Lanny McDonald

Lanny McDonald’s hero while growing up was his father who had taught him the value of hard work and honesty on the family farm in Craigmyle, Alberta, about 22 miles from Hanna. His mother was a teacher in the three-room school that McDonald attended through grade eight. In school he had to refer to his mother as Mrs. McDonald, but outside of the classroom he was raised with a deep sense of family and community. McDonald would carry those qualities with him throughout his life.
He was the youngest of four children and learned to develop his shot by shooting pucks against the basement wall with his older brother. The only “live” hockey he witnessed in his childhood was when he would tag along with his sisters to watch their boyfriends play hockey in nearby towns. McDonald had learned to skate at the age of five and after years of minor hockey he left home at age 16 to try out for the Lethbridge Sugar Kings, a Tier II team in the Alberta Junior Hockey League. He made the team but was unspectacular in his first season, registering only two goals in 34 games.

The following season his production increased to 37 goals and 82 points in 45 games and he was high on the list of many an NHL scout from that point until draft day. McDonald was an AJHL Second team All-Star in 1971 and was named to the Western Canadian Junior Hockey League First All-Star team in 1973 as a member of the Medicine Hat Tigers.

He was rated as the Western League’s most complete player in 1972-73 and led the Tigers with 18 playoff goals in 17 games, playing alongside Boyd Anderson and Tom Lysiak. Scouts always mentioned three qualities when they described McDonald; a great shot, a good skater, and tough as nails.

McDonald was Toronto’s first choice, 4th overall, in the 1973 NHL Amateur Draft and got off to slow starts in both his rookie and sophomore seasons. Everything seemed to come together by his third season and he more than doubled his point production from the previous year. His fine showing earned him an invitation to the Team Canada training camp in preparation for the 1976 Canada Cup tournament. He appeared in five games for the host country and assisted on Darryl Sittler’s series-winning overtime goal against Czechoslovakia. The highlight of his Leafs career came in the 1978 playoffs when he scored in overtime of game seven to eliminate the New York Islanders and send his Leafs into the Stanley Cup semi-finals.

McDonald was known for his blistering shot off the right wing and when he took the body hard in the corners players felt the contact and remembered it. He was a tough, clean player and was named to the NHL’s Second All-Star team in 1977. McDonald also played in the 1978 All-Star Game and was a member of the NHL squad that played the Soviet National Team in the Challenge Cup series in 1979 to replace that year’s All-Star Game.

When he was traded to Colorado by Toronto on December 29, 1979, the Leafs’ faithful showed their displeasure by picketing outside Maple Leaf Gardens. McDonald continued his superlative play in Denver and although team success eluded the Rockies he was chosen to play for Canada in the 1981 World Hockey Championships.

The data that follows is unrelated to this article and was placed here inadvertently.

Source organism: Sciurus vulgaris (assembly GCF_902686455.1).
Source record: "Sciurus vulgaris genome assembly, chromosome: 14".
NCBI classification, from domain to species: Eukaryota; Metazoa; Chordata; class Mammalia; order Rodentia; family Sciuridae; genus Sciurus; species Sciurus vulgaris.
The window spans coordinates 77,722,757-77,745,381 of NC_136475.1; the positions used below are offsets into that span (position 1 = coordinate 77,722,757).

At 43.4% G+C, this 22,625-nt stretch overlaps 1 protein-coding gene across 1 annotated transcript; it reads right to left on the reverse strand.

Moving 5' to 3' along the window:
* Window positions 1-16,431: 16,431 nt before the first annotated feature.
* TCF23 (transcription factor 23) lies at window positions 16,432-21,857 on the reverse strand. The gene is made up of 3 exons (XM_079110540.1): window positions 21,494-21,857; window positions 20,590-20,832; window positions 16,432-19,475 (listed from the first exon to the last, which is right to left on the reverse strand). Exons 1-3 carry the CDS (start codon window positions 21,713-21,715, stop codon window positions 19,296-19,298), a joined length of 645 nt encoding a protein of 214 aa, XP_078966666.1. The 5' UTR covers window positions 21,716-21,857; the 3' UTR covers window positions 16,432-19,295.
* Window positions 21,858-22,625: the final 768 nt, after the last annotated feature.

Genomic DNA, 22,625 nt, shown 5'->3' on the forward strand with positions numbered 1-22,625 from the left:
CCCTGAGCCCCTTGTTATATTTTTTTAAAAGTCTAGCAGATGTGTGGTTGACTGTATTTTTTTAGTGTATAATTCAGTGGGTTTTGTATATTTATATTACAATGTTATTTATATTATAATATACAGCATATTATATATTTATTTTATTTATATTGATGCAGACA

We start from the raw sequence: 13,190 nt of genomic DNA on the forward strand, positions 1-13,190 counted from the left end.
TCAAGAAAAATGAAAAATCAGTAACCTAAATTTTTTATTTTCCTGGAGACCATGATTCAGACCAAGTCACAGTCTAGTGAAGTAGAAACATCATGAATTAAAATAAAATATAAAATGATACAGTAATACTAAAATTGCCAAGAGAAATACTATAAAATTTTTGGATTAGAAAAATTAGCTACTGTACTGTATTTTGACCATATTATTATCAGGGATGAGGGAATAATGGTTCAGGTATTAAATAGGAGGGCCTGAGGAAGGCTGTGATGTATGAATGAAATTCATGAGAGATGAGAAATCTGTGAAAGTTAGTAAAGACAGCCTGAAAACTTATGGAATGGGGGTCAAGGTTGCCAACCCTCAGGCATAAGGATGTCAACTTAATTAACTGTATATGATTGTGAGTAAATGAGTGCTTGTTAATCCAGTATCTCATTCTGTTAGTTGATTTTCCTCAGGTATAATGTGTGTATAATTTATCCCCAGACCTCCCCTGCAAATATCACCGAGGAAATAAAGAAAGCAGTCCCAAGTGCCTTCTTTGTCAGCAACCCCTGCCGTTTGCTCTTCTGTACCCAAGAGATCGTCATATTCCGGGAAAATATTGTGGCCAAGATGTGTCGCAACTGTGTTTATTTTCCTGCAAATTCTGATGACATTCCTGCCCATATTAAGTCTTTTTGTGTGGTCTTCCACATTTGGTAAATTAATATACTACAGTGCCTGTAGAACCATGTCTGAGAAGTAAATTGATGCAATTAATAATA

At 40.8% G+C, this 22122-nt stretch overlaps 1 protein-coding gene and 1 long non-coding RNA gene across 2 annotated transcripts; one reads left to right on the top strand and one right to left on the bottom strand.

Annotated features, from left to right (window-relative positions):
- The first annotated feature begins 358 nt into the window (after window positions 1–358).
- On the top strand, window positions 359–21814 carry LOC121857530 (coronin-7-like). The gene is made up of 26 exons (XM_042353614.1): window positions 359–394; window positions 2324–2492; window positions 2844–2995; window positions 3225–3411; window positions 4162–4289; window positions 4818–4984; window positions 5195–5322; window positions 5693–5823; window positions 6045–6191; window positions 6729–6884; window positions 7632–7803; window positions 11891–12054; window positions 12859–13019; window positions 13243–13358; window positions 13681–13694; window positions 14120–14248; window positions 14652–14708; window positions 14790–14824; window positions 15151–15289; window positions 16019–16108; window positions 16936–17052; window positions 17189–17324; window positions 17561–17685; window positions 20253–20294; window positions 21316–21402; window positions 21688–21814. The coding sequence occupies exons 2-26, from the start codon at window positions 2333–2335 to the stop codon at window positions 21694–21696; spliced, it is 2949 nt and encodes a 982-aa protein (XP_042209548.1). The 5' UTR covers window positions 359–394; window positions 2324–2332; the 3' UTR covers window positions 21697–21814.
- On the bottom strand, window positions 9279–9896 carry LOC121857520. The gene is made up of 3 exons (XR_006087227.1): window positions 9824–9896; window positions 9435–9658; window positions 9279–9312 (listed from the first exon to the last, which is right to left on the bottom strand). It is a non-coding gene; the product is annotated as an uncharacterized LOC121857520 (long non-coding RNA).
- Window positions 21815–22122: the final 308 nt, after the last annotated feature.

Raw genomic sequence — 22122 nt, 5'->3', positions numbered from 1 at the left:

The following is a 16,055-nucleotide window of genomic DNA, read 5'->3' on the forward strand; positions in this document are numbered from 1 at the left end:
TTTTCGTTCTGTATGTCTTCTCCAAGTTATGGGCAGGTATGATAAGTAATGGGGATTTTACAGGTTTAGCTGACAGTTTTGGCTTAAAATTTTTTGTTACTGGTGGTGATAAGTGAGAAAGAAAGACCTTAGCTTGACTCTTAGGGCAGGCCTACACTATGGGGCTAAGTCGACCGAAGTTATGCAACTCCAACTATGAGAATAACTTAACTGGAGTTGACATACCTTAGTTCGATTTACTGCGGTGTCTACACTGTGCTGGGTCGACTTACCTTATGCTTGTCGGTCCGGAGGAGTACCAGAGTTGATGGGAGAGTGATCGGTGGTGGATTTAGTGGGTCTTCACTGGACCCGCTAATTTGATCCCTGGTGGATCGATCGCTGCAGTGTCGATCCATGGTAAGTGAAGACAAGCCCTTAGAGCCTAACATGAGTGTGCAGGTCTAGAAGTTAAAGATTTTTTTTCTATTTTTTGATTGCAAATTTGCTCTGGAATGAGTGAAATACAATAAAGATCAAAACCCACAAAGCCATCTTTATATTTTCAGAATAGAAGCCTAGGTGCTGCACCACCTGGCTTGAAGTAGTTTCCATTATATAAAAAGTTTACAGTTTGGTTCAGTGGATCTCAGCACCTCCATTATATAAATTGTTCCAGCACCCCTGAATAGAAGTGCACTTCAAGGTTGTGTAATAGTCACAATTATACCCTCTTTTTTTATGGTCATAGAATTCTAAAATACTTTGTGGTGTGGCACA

McDonald happily returned home to Alberta when he was traded to the Calgary Flames by Colorado on November 25, 1981. He provided the Flames with the best hockey of his career and recorded a career-high 66 regular season goals and 98 points in the 1982-83 season. He was selected for the second time in his career to the NHL Second All-Star Team in 1983 and was awarded the Bill Masterton Memorial Trophy for his “perseverance, sportsmanship and dedication to hockey.”

The 1988-89 season was a banner year for McDonald; he won the King Clancy Memorial Trophy, the “Bud” Man of the Year Award, scored his 1,000th point on March 7, 1989, against Winnipeg Jets, scored his 500th goal on March 21, 1989, against the New York Islanders, and won the Stanley Cup with the Flames.

McDonald scored his first NHL goal at the Montreal Forum in 1973 and scored the last goal of his career again at the Forum, in game six of the 1989 Stanley Cup finals. It was with his usual class and dignity that McDonald chose to retire from the game after the 1989 playoffs.

Former Calgary teammate Jim Peplinski once said, “If you want to be good inside and outside the rink, Mac’s a good guy to pattern yourself after. He’s first-class all the way.”

McDonald was always available to assist charities such as Big Brothers and Ronald McDonald House, but the Special Olympic remain his special interest. “Seeing those faces is as nice as scoring 66 goals; its a saw off,” he once said about his work with the Special Olympics.

He was a Vice-President with the Flames organization for many years following his retirement and was named general manager of Canada’s entry in the 2001 World Championships.

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